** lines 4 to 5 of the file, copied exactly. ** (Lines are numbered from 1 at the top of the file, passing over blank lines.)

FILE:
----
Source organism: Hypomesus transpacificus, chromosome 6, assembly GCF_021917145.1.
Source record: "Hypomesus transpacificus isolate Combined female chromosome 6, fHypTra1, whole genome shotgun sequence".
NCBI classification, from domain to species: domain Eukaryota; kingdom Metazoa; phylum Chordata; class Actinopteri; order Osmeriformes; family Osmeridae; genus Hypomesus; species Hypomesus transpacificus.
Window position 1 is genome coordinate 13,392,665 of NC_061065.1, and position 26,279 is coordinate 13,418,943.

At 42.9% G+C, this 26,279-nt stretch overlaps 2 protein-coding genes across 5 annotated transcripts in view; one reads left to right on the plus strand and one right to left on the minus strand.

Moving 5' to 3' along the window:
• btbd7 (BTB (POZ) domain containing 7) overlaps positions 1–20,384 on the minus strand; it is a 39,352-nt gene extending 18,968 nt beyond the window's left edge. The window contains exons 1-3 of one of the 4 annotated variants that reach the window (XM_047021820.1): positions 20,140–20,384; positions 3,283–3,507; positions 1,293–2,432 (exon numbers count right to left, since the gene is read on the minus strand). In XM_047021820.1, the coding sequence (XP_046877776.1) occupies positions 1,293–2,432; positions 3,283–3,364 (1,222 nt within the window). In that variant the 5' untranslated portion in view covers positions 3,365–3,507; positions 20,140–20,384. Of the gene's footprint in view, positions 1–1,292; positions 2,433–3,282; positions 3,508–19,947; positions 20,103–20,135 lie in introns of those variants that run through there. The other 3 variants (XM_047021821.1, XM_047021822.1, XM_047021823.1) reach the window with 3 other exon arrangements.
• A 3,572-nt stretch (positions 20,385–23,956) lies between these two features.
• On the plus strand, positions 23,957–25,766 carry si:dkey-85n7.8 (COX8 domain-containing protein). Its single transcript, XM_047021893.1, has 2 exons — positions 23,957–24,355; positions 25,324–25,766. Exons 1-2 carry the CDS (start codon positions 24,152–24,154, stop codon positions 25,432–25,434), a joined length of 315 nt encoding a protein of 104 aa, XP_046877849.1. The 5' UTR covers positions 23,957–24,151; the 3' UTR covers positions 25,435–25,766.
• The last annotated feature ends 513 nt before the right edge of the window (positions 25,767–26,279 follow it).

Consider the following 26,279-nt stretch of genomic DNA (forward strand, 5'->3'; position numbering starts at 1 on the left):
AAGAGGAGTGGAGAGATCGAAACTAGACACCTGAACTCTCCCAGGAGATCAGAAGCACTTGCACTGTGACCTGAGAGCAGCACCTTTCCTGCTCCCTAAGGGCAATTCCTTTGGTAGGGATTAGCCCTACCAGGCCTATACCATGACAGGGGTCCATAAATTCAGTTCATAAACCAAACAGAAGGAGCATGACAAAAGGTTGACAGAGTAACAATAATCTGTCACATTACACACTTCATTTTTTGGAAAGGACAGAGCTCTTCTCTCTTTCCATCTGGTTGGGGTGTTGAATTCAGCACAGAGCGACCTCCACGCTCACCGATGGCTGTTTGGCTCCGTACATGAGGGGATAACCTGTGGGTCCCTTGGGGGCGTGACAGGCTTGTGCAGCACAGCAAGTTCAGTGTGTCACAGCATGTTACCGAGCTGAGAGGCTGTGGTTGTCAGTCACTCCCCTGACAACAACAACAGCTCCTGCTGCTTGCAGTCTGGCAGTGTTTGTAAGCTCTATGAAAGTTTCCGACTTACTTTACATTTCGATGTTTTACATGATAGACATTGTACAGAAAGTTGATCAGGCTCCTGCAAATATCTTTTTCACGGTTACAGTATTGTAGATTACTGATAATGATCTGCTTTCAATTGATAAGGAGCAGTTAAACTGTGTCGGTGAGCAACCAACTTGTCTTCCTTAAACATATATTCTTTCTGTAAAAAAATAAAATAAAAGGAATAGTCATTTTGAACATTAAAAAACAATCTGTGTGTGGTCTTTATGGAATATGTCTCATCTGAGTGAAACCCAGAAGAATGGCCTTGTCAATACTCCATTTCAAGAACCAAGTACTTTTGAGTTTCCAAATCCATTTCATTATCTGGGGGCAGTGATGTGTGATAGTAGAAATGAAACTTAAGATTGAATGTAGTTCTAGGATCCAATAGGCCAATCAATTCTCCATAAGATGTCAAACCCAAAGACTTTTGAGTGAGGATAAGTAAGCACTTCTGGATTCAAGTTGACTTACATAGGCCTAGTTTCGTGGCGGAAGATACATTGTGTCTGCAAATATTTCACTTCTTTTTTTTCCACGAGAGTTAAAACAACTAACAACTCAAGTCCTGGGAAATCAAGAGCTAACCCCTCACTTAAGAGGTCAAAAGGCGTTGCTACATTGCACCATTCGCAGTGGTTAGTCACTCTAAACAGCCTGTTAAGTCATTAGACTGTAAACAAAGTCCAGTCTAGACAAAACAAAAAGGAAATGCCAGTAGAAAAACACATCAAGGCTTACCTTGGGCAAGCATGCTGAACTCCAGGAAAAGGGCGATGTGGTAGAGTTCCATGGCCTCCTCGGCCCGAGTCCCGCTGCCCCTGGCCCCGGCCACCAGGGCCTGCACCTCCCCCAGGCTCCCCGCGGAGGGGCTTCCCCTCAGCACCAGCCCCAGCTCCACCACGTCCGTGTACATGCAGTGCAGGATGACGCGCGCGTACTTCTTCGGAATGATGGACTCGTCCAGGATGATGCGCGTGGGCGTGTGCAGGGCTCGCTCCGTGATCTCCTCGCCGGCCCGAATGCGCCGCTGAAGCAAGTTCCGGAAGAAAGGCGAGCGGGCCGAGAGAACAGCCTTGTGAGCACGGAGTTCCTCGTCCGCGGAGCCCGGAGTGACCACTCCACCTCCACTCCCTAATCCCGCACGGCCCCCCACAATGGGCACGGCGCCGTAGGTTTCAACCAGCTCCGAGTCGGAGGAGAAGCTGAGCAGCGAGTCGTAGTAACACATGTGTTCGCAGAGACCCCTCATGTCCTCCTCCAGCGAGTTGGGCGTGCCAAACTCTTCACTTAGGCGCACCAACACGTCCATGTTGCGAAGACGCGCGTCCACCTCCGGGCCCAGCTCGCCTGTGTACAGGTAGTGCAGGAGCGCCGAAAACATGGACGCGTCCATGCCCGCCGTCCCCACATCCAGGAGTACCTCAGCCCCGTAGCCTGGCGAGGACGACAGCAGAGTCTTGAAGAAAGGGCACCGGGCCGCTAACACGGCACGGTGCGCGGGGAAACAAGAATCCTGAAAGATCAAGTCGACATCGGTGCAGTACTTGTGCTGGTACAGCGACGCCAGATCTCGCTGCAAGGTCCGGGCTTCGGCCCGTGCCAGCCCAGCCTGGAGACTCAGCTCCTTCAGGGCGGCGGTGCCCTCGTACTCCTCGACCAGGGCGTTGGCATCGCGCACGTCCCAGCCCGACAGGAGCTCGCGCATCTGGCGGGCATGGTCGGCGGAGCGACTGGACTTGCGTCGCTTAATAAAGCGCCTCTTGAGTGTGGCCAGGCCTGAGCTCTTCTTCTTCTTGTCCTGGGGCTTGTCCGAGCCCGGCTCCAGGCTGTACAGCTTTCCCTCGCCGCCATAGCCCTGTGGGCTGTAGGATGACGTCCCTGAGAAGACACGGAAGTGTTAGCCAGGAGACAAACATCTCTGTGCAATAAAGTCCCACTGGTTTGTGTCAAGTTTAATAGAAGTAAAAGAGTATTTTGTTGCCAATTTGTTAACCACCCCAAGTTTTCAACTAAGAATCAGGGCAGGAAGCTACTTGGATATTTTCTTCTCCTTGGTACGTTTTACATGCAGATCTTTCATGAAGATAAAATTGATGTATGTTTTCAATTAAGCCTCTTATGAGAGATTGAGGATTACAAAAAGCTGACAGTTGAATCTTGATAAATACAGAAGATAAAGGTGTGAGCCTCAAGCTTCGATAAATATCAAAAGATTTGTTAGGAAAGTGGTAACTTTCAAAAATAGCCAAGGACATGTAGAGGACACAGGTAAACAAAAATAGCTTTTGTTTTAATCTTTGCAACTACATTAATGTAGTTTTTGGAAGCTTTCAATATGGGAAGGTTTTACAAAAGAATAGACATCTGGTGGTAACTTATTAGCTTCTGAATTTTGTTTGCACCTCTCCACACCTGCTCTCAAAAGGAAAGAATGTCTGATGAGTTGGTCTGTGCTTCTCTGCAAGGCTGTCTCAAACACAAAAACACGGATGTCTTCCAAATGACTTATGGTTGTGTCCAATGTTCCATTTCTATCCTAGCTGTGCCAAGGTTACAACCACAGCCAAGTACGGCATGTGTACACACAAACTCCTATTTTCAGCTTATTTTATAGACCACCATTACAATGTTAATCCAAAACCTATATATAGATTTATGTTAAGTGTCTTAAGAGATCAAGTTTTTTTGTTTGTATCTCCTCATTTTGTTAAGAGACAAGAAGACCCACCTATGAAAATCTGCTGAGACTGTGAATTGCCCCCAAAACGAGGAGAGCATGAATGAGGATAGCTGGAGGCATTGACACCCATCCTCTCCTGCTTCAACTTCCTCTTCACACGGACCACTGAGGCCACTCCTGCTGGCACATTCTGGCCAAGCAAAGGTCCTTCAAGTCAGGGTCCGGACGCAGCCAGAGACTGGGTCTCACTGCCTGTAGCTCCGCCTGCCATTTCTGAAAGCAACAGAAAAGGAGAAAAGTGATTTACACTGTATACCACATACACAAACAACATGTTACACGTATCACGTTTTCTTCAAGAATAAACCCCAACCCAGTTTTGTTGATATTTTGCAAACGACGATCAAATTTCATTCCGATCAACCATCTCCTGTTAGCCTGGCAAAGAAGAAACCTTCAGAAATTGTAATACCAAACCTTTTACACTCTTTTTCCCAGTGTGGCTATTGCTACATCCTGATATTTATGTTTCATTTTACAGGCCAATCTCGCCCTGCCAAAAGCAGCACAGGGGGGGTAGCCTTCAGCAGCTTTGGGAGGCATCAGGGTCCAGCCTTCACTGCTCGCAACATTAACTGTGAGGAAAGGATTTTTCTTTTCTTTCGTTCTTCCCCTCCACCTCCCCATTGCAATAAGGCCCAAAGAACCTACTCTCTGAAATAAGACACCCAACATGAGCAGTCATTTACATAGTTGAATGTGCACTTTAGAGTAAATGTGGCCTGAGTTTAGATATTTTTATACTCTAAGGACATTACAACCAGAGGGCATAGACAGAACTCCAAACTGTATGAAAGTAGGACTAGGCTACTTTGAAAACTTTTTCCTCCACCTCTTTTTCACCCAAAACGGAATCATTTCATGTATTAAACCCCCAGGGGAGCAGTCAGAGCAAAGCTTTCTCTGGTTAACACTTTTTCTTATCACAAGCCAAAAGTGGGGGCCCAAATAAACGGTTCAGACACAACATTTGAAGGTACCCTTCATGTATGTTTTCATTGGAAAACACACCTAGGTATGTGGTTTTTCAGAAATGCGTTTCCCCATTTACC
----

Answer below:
Window position 1 is genome coordinate 13,392,665 of NC_061065.1, and position 26,279 is coordinate 13,418,943.

At 42.9% G+C, this 26,279-nt stretch overlaps 2 protein-coding genes across 5 annotated transcripts in view; one reads left to right on the plus strand and one right to left on the minus strand.